The aim of a coronary artery bypass is to restore blood flow to the heart msucle. The surgery does not remove the blockages but provides a ‘detour' around the blockage – a bypass.
What is involved?
A blood vessel from the leg, the arm or inside the chest can be used as a bypass graft. The surgeon will decide which to use at the time of the operation.
When a suitable graft has been found, one end of it is sewn onto the aorta (the main artery coming out of the heart), or another major artery within the chest.
The other end is sewn onto the coronary artery below the blockage. This results in a better blood supply to the heart muscle.
The procedure will vary from patient to patient. Your doctor can explain it to you and answer any questions.
At the start of the operation the surgeon makes a cut along the middle of your breastbone, in order to reach your heart. This is called a sternotomy.
The bypass operation can then be done in one of two ways:
You are connected to a heart–lung machine, which maintains the blood flow to your body during the procedure. Your body temperature is lowered to protect vital organs such as the brain and kidneys. A special fluid then stops the heart while the coronary artery grafting is done.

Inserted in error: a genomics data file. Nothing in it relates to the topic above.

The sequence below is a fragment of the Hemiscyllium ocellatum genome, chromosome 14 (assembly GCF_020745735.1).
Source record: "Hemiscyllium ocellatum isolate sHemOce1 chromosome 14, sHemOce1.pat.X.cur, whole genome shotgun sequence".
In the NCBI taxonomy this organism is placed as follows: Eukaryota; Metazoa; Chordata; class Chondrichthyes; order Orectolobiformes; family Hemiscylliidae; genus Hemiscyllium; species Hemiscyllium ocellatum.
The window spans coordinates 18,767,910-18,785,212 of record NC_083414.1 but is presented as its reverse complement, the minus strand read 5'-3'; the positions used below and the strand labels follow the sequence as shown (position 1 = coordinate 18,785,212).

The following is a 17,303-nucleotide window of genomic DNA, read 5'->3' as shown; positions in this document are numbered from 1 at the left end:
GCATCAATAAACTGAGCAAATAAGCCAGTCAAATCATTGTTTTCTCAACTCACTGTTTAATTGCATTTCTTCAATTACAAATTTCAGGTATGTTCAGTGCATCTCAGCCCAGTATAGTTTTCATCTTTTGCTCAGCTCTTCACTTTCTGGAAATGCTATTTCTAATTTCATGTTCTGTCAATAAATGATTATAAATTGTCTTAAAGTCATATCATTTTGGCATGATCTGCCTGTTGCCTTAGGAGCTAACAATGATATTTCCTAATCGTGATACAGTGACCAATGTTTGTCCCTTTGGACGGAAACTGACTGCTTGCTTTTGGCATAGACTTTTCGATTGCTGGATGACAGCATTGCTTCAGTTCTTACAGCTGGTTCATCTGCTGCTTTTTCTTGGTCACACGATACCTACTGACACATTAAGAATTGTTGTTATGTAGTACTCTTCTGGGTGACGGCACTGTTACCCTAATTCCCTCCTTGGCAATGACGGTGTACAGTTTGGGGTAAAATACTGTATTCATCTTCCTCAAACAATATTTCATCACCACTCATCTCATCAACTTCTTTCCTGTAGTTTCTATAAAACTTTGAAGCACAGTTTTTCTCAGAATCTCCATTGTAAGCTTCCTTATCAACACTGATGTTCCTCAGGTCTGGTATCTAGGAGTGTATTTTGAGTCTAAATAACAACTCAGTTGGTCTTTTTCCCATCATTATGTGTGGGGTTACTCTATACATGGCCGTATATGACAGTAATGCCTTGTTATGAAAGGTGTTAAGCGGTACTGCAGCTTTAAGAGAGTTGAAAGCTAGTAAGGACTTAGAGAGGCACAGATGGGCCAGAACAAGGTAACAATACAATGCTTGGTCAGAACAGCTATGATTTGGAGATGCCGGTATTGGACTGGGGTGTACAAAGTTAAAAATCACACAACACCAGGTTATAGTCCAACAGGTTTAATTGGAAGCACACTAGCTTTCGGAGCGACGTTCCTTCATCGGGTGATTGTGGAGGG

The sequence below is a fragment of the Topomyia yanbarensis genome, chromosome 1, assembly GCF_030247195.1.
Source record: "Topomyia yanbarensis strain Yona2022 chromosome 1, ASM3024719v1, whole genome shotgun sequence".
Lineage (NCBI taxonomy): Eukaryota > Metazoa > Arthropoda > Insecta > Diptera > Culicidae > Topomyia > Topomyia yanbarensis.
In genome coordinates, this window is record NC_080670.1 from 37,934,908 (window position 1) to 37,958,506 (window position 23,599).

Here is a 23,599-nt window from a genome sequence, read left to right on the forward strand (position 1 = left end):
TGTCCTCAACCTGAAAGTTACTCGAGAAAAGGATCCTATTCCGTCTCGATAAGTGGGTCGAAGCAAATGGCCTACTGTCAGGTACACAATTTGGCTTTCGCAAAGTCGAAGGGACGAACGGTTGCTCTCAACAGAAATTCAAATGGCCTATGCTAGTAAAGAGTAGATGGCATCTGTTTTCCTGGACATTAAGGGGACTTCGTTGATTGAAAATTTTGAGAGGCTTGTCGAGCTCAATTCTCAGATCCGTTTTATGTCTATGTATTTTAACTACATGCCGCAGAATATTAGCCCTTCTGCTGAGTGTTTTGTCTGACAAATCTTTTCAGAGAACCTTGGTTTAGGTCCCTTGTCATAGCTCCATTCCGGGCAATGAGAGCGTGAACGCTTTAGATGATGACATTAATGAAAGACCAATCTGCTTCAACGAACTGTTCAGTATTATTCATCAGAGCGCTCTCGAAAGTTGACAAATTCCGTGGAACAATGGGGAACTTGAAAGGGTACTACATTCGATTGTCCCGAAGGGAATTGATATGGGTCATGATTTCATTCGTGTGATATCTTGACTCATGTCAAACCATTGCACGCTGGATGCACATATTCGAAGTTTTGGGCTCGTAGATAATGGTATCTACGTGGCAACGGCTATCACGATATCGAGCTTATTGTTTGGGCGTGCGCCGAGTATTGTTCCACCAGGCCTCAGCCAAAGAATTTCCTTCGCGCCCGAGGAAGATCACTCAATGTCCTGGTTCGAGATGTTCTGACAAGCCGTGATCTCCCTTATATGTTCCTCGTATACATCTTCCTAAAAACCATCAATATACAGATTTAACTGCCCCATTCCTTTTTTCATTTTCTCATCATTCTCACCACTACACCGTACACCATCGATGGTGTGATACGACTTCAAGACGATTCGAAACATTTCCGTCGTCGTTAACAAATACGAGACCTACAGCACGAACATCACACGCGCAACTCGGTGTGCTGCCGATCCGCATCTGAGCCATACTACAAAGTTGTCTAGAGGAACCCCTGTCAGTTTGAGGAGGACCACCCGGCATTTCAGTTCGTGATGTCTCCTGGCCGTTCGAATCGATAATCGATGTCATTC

The heart is not taken out of the chest for the operation. When the grafts are complete, you are warmed back to normal temperature. The heart starts beating again, and the heart-lung machine is removed.
The other way to do the operation is without using the heart-lung machine. The heart is operated on while it is still beating. This is called ‘off-pump' or ‘beating-heart' surgery.
The coronary arteries are held still, one at a time, using a stabilising device. The grafting is then performed in exactly the same way as before, except that your body is kept warm.
Regardless of which method is used, at the end of the operation the breastbone is closed with stainless steel wires, and you are taken to intensive care. When you arrive there, your skin may feel cool to the touch because some heat is lost during transport.
This information was first published in You and Your Heart Surgery - an education booklet for patients, families and friends. © 2002 Northern Sydney Central Coast Area Health Service